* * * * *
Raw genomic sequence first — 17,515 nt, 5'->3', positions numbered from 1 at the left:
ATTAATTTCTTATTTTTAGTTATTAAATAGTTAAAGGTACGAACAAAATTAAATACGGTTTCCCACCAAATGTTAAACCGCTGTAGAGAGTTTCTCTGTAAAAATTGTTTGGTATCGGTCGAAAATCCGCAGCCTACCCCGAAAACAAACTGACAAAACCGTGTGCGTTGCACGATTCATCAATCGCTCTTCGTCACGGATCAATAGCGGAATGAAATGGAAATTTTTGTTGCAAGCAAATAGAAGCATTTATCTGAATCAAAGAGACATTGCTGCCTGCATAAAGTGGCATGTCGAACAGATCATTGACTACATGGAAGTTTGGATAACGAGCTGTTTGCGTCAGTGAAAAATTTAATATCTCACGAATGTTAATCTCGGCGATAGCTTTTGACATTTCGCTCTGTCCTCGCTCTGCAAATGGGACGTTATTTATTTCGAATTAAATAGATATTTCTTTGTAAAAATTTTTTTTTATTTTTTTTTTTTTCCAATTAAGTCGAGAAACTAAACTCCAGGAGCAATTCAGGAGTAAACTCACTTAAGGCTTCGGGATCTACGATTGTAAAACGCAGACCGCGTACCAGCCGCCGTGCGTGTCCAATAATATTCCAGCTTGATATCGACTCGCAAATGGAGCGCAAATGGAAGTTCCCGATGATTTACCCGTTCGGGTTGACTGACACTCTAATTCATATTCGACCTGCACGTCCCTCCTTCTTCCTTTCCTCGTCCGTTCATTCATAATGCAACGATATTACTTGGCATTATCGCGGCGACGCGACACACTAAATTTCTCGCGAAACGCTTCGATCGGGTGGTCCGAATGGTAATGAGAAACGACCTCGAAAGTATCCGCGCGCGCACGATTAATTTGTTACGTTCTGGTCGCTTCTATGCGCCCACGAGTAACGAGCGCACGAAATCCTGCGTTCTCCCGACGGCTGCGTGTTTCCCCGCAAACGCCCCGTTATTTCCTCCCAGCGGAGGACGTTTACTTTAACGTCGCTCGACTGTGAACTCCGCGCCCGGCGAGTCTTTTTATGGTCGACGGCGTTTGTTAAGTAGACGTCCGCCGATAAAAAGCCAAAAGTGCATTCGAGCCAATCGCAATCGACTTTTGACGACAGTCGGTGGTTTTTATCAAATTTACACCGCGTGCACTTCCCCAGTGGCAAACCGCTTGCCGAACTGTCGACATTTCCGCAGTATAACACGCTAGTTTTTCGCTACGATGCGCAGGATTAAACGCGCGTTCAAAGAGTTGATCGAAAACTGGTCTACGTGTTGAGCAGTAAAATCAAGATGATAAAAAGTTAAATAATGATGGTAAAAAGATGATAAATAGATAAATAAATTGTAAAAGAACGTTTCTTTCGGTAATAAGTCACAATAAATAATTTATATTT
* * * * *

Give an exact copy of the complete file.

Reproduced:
Raw genomic sequence first — 17,515 nt, 5'->3', positions numbered from 1 at the left:
ATTAATTTCTTATTTTTAGTTATTAAATAGTTAAAGGTACGAACAAAATTAAATACGGTTTCCCACCAAATGTTAAACCGCTGTAGAGAGTTTCTCTGTAAAAATTGTTTGGTATCGGTCGAAAATCCGCAGCCTACCCCGAAAACAAACTGACAAAACCGTGTGCGTTGCACGATTCATCAATCGCTCTTCGTCACGGATCAATAGCGGAATGAAATGGAAATTTTTGTTGCAAGCAAATAGAAGCATTTATCTGAATCAAAGAGACATTGCTGCCTGCATAAAGTGGCATGTCGAACAGATCATTGACTACATGGAAGTTTGGATAACGAGCTGTTTGCGTCAGTGAAAAATTTAATATCTCACGAATGTTAATCTCGGCGATAGCTTTTGACATTTCGCTCTGTCCTCGCTCTGCAAATGGGACGTTATTTATTTCGAATTAAATAGATATTTCTTTGTAAAAATTTTTTTTTATTTTTTTTTTTTTCCAATTAAGTCGAGAAACTAAACTCCAGGAGCAATTCAGGAGTAAACTCACTTAAGGCTTCGGGATCTACGATTGTAAAACGCAGACCGCGTACCAGCCGCCGTGCGTGTCCAATAATATTCCAGCTTGATATCGACTCGCAAATGGAGCGCAAATGGAAGTTCCCGATGATTTACCCGTTCGGGTTGACTGACACTCTAATTCATATTCGACCTGCACGTCCCTCCTTCTTCCTTTCCTCGTCCGTTCATTCATAATGCAACGATATTACTTGGCATTATCGCGGCGACGCGACACACTAAATTTCTCGCGAAACGCTTCGATCGGGTGGTCCGAATGGTAATGAGAAACGACCTCGAAAGTATCCGCGCGCGCACGATTAATTTGTTACGTTCTGGTCGCTTCTATGCGCCCACGAGTAACGAGCGCACGAAATCCTGCGTTCTCCCGACGGCTGCGTGTTTCCCCGCAAACGCCCCGTTATTTCCTCCCAGCGGAGGACGTTTACTTTAACGTCGCTCGACTGTGAACTCCGCGCCCGGCGAGTCTTTTTATGGTCGACGGCGTTTGTTAAGTAGACGTCCGCCGATAAAAAGCCAAAAGTGCATTCGAGCCAATCGCAATCGACTTTTGACGACAGTCGGTGGTTTTTATCAAATTTACACCGCGTGCACTTCCCCAGTGGCAAACCGCTTGCCGAACTGTCGACATTTCCGCAGTATAACACGCTAGTTTTTCGCTACGATGCGCAGGATTAAACGCGCGTTCAAAGAGTTGATCGAAAACTGGTCTACGTGTTGAGCAGTAAAATCAAGATGATAAAAAGTTAAATAATGATGGTAAAAAGATGATAAATAGATAAATAAATTGTAAAAGAACGTTTCTTTCGGTAATAAGTCACAATAAATAATTTATATTT